Cambridge SoundWorks Oontz Curve Bluetooth speaker review: A wireless speaker that's a relative bargain at $30

Other speakers in this category include the Divoom Bluetune-Solo , which has both an audio input and an audio output, so it can double as a Bluetooth transceiver for your home stereo (the Oontz Curve has an audio input and comes with a cable for connecting non-Bluetooth devices). There's also the JBL Micro Wireless and HMDX Jam Plus , which is a little bigger than the Curve but similar in shape. They all sound very similar. Of the three, I like the design of the JBL Micro Wireless, but it does cost $60. The Divoom and HMDX units cost less, but they'll still run you $10 or $20 more than the Curve.

Battery life is rated at 5 hours, which is only OK, though you can do better if you play your music at lower volumes. The speaker charges via Micro-USB (a cable is supplied).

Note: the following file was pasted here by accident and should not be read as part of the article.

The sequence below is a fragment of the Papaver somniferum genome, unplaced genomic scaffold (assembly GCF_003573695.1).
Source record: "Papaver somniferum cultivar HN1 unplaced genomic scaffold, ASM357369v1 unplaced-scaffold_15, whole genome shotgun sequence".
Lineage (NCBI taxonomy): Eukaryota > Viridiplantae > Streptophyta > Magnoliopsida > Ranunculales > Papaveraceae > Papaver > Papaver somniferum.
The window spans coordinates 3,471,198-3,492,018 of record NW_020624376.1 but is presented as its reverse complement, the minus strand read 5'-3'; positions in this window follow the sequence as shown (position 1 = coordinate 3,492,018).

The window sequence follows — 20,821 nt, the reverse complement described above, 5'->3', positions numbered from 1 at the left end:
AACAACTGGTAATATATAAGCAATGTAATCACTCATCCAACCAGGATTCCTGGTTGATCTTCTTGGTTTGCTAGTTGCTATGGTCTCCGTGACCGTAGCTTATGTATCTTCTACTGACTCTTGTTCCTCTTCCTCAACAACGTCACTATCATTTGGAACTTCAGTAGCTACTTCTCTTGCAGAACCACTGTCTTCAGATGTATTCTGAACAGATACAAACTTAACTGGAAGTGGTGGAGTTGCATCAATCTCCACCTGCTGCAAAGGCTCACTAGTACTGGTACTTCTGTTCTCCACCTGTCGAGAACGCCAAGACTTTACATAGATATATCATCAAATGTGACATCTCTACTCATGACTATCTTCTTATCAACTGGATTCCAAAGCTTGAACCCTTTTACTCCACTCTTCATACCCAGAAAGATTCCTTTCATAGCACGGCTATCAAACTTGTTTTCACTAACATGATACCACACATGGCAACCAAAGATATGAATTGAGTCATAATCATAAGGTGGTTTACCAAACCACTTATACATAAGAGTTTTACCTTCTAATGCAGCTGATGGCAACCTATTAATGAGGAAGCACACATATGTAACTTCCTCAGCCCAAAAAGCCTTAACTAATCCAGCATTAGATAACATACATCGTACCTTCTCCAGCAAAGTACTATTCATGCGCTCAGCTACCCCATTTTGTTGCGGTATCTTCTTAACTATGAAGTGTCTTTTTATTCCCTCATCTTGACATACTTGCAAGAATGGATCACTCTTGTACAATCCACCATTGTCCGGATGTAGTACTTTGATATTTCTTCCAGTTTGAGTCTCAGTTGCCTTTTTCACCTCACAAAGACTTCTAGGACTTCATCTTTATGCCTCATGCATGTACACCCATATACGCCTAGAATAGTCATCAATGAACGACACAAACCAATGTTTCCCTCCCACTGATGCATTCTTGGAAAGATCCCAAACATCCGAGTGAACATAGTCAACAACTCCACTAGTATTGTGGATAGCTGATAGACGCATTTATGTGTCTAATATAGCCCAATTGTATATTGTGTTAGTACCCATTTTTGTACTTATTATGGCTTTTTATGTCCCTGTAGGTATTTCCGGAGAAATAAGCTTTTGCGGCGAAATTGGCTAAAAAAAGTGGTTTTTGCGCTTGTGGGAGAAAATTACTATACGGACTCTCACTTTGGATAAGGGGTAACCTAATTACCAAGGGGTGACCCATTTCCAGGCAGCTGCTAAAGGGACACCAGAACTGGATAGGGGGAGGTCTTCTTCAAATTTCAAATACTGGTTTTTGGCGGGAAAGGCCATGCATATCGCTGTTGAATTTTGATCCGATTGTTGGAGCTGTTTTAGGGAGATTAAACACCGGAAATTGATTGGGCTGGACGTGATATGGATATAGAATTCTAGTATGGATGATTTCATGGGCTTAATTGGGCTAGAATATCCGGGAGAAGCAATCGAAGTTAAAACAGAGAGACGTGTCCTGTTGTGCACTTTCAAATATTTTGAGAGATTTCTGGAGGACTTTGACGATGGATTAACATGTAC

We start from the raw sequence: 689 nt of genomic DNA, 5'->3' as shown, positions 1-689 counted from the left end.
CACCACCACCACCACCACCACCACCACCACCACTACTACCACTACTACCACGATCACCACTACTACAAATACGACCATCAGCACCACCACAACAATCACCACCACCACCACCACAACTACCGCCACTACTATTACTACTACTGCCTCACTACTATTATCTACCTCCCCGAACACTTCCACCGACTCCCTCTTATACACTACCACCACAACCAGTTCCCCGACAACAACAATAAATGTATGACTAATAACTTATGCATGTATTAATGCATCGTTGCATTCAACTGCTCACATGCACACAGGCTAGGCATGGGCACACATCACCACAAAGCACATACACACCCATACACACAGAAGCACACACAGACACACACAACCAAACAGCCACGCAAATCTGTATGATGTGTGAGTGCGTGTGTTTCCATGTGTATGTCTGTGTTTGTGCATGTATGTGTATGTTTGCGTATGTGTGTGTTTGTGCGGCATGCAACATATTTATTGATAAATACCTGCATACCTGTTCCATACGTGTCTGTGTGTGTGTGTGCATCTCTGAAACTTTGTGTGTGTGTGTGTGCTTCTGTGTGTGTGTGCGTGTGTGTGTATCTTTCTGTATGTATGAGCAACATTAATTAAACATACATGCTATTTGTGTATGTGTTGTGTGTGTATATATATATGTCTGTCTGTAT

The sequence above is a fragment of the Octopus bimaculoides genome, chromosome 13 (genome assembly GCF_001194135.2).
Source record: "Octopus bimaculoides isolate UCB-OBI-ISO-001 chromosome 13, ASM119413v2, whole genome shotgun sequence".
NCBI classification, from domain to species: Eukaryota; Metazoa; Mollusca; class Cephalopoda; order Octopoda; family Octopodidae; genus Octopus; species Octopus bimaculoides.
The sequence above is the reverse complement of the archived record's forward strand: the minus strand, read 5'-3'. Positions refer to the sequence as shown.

The top of the speaker, which has a call answer/end button when in speakerphone mode. Sarah Tew/CNET

A carrying pouch is not included. That would have been a nice addition considering that if you want to preserve the shiny finish -- yes, it does show fingerprints -- you'll probably need to protect it when you stick the speaker in a bag with other items that might scratch it.

Conclusion
Don't me wrong, while I sound a little critical of the Curve, I think it's a decent deal. It isn't considerably better than the rest of the tiny budget speakers out there, but you're not going to do too much better for $30. Just don't come in expecting to get incredible sound for that money and you should be happy with the Curve.

As far as accessories go, you get a Micro-USB cable and an audio cable for non-Bluetooth devices, but no protective carrying pouch.

Editors' Top PicksSee All

 

Discuss Oontz Curve by Cambridge SoundWorks (Titanium Black)

Conversation powered by Livefyre